Monday, 2 August 2010

The Politics of Science: Global Warming report

Science is so dependent on the government for data and funds. It is
not surprising that it must view the opinions of its political master.

This global warming data may appear to be reasonable, but it comes
after Obama became President. Earlier, under Bush, the study by
similar US departments conclude that Global Warming is not conclusive.

Now similar departments conclude otherwise.

I can bet that when a Republican becomes President, the report will be

For me, global warming is a certainty despite insufficient data to
prove conclusively. My policy is simple. It is better to err on the
safer side than to err on the dangerous side.

It is just a waste of money trying to prove the inevitable. The money
and intellectual resources should better be spent on preventing Global
warming by going hydro, solar, wind and nuclear.

Christine Dell'Amore

National Geographic News

Published July 28, 2010

"Global warming is undeniable," and it's happening fast, a new U.S.
government report says.

An in-depth analysis of ten climate indicators all point to a marked
warming over the past three decades, with the most recent decade being
the hottest on record, according to the latest of the U.S. National
Atmospheric and Oceanic Administration's annual "State of the Climate"
reports, which was released Wednesday. Reliable global climate record-
keeping began in the 1880s.

The report focused on climate changes measured in 2009 in the context
of newly available data on long-term developments.

(See "Heat Wave: 2010 to Be One of Hottest Years on Record.") For
instance, surface air temperatures recorded from more than 7,000
weather stations around the world over the past few decades confirm an
"unmistakable upward trend," the study says.

And for the first time, scientists put data from climate indicators—
such as ocean temperature and sea-ice cover—together in one place.
Their consistency "jumps off the page at you," report co-author Derek
Arndt said.

"This is like going to the doctor and getting your respiratory test
and circulatory test and your neurosystem test," said Arndt, head of
the Climate Monitoring Branch of NOAA's National Climatic Data Center.

"It's testing all the parts, and they're all in agreement that the
same thing's going on."

Global Warming Sparked Extreme Weather in 2009?

Three hundred scientists analyzed data on 37 climate indicators, but
homed in on 10 that the study says are especially revealing.

Those indicators include:

* humidity,
* sea-surface temperature,
* sea ice cover,
* snow cover,
* ocean heat content,
* glacier cover,
* air temperature in the lower atmosphere,
* sea level,
* temperature over land,
* and temperature over oceans.

As scientists would predict in a hotter world, some of the indicators—
such as ocean heat content and temperature over land—are increasing.
Others, such as sea ice cover and snow cover, are decreasing.

The influx of greenhouses gases into the atmosphere has also hit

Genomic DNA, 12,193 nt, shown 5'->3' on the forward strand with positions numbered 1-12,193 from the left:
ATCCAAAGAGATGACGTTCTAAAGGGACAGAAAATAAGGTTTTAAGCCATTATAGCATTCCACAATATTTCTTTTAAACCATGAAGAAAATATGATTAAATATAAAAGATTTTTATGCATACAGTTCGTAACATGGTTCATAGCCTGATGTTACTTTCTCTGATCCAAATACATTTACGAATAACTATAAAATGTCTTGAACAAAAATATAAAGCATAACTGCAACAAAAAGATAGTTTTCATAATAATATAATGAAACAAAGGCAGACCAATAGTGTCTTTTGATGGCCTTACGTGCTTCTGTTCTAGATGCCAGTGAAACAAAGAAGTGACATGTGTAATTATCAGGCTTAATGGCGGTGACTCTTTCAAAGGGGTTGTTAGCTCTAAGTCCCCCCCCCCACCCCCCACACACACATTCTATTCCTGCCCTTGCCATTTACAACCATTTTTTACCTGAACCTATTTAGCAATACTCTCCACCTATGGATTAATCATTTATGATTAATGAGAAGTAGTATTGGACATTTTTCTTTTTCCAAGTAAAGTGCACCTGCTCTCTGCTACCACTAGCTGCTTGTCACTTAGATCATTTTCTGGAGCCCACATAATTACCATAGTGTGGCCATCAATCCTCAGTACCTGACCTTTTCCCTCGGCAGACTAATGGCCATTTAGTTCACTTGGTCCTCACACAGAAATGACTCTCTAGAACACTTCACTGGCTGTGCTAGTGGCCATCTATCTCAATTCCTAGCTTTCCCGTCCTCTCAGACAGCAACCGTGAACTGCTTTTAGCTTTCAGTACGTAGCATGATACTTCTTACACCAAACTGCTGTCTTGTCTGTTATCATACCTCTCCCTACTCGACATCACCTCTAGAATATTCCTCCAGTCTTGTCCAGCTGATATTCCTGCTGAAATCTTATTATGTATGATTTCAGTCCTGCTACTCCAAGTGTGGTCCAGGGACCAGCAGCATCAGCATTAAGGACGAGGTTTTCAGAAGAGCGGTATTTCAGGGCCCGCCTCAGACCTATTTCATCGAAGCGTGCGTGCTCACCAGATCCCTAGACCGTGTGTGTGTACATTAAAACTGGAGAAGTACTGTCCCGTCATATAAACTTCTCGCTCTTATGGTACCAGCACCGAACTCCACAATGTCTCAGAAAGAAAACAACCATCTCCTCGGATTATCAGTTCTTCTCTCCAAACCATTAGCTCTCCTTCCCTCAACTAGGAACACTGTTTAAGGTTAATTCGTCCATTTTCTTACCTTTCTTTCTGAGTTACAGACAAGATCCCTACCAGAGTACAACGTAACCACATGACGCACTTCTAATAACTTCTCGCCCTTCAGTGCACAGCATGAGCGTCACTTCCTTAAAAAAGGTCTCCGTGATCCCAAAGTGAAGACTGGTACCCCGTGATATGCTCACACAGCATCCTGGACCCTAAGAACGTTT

oceans particularly hard, the NOAA report says. (See an interactive on
the greenhouse effect and global warming.)

New evidence suggests that more than 90 percent of that heat trapped
by greenhouses gases over the past 50 years has been absorbed into the

Because water expands as it warms, the added ocean heat is
contributing to sea level rise as well as to the rapid melting of
Arctic summer sea ice. That melting in 2010 is on track to be worse
than 2007, when Arctic ice cover reached its lowest point on record.

Such climatic shifts are already ushering in extreme weather, which
plagued much of the globe in 2009, according to the report. (See a
world map of potential global warming impacts.) For instance,
Australia experienced its third hottest year on record.

On one February 2009 day—labeled "Black Saturday"—in Australia, 400
wildfires swept across the state of Victoria, killing 173 people and
destroying 3,500 buildings. (See pictures of the Australian fires.)

NOAA Climate Report Offers Real-World Data

The NOAA report—published in the Bulletin of the American
Meteorological Society—is different from other climate publications,
because it's based on observed data, not computer models, making it
the "climate system's annual scorecard," the authors wrote. (Test your
global warming knowledge.)

"It's telling us what's going on in the real world, rather than the
imaginary world," said Kevin Trenberth, a senior scientist at the
Boulder, Colorado-based National Center for Atmospheric Research.

Even so, the report "does not carry the authority of the IPCC
[Intergovernmental Panel on Climate Change] by any means," Trenberth

That's partially because IPCC reports—the latest of which came out in
2007 with a similar claim that warming is "unequivocal"—are produced
on longer time scales, with more time for review.

And even with real-world data, "the theory with regard to global
warming is still incomplete"—especially since the atmosphere is so
complex, Trenberth cautioned.

This "can be seen at a glance," for example, "by looking out of the
window at the wondrous, great variety in clouds."

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